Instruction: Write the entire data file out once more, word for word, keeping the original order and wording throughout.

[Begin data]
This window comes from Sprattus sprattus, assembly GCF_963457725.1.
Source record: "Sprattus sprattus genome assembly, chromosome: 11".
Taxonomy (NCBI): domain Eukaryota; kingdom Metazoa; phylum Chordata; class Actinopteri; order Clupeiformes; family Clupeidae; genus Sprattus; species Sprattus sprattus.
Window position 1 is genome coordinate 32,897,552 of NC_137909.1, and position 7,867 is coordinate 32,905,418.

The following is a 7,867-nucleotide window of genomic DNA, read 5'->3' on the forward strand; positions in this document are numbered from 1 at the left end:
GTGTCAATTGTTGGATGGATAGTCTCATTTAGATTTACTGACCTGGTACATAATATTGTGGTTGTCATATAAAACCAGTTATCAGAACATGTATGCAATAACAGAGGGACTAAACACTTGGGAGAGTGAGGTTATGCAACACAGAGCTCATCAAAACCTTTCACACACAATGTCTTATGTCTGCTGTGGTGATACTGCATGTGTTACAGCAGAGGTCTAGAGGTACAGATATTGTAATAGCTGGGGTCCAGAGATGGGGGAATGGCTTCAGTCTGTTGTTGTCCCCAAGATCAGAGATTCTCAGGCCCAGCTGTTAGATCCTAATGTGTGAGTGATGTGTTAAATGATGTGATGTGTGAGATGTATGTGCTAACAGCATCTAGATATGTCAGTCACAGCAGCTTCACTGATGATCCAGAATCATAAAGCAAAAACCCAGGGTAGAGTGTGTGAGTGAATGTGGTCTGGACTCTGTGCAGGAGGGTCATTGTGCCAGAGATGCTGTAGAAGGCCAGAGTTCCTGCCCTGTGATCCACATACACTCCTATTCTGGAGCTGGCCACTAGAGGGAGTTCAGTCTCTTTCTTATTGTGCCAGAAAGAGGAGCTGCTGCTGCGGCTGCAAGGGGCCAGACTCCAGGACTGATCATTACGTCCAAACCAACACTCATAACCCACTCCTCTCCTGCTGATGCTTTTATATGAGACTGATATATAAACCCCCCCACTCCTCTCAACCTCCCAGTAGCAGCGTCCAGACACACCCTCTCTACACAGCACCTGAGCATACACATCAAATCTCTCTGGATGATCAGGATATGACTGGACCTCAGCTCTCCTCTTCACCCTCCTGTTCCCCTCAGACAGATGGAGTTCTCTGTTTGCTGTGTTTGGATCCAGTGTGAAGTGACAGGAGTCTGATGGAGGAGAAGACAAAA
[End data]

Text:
This window comes from Sprattus sprattus, assembly GCF_963457725.1.
Source record: "Sprattus sprattus genome assembly, chromosome: 11".
Taxonomy (NCBI): domain Eukaryota; kingdom Metazoa; phylum Chordata; class Actinopteri; order Clupeiformes; family Clupeidae; genus Sprattus; species Sprattus sprattus.
Window position 1 is genome coordinate 32,897,552 of NC_137909.1, and position 7,867 is coordinate 32,905,418.

The following is a 7,867-nucleotide window of genomic DNA, read 5'->3' on the forward strand; positions in this document are numbered from 1 at the left end:
GTGTCAATTGTTGGATGGATAGTCTCATTTAGATTTACTGACCTGGTACATAATATTGTGGTTGTCATATAAAACCAGTTATCAGAACATGTATGCAATAACAGAGGGACTAAACACTTGGGAGAGTGAGGTTATGCAACACAGAGCTCATCAAAACCTTTCACACACAATGTCTTATGTCTGCTGTGGTGATACTGCATGTGTTACAGCAGAGGTCTAGAGGTACAGATATTGTAATAGCTGGGGTCCAGAGATGGGGGAATGGCTTCAGTCTGTTGTTGTCCCCAAGATCAGAGATTCTCAGGCCCAGCTGTTAGATCCTAATGTGTGAGTGATGTGTTAAATGATGTGATGTGTGAGATGTATGTGCTAACAGCATCTAGATATGTCAGTCACAGCAGCTTCACTGATGATCCAGAATCATAAAGCAAAAACCCAGGGTAGAGTGTGTGAGTGAATGTGGTCTGGACTCTGTGCAGGAGGGTCATTGTGCCAGAGATGCTGTAGAAGGCCAGAGTTCCTGCCCTGTGATCCACATACACTCCTATTCTGGAGCTGGCCACTAGAGGGAGTTCAGTCTCTTTCTTATTGTGCCAGAAAGAGGAGCTGCTGCTGCGGCTGCAAGGGGCCAGACTCCAGGACTGATCATTACGTCCAAACCAACACTCATAACCCACTCCTCTCCTGCTGATGCTTTTATATGAGACTGATATATAAACCCCCCCACTCCTCTCAACCTCCCAGTAGCAGCGTCCAGACACACCCTCTCTACACAGCACCTGAGCATACACATCAAATCTCTCTGGATGATCAGGATATGACTGGACCTCAGCTCTCCTCTTCACCCTCCTGTTCCCCTCAGACAGATGGAGTTCTCTGTTTGCTGTGTTTGGATCCAGTGTGAAGTGACAGGAGTCTGATGGAGGAGAAGACAAAA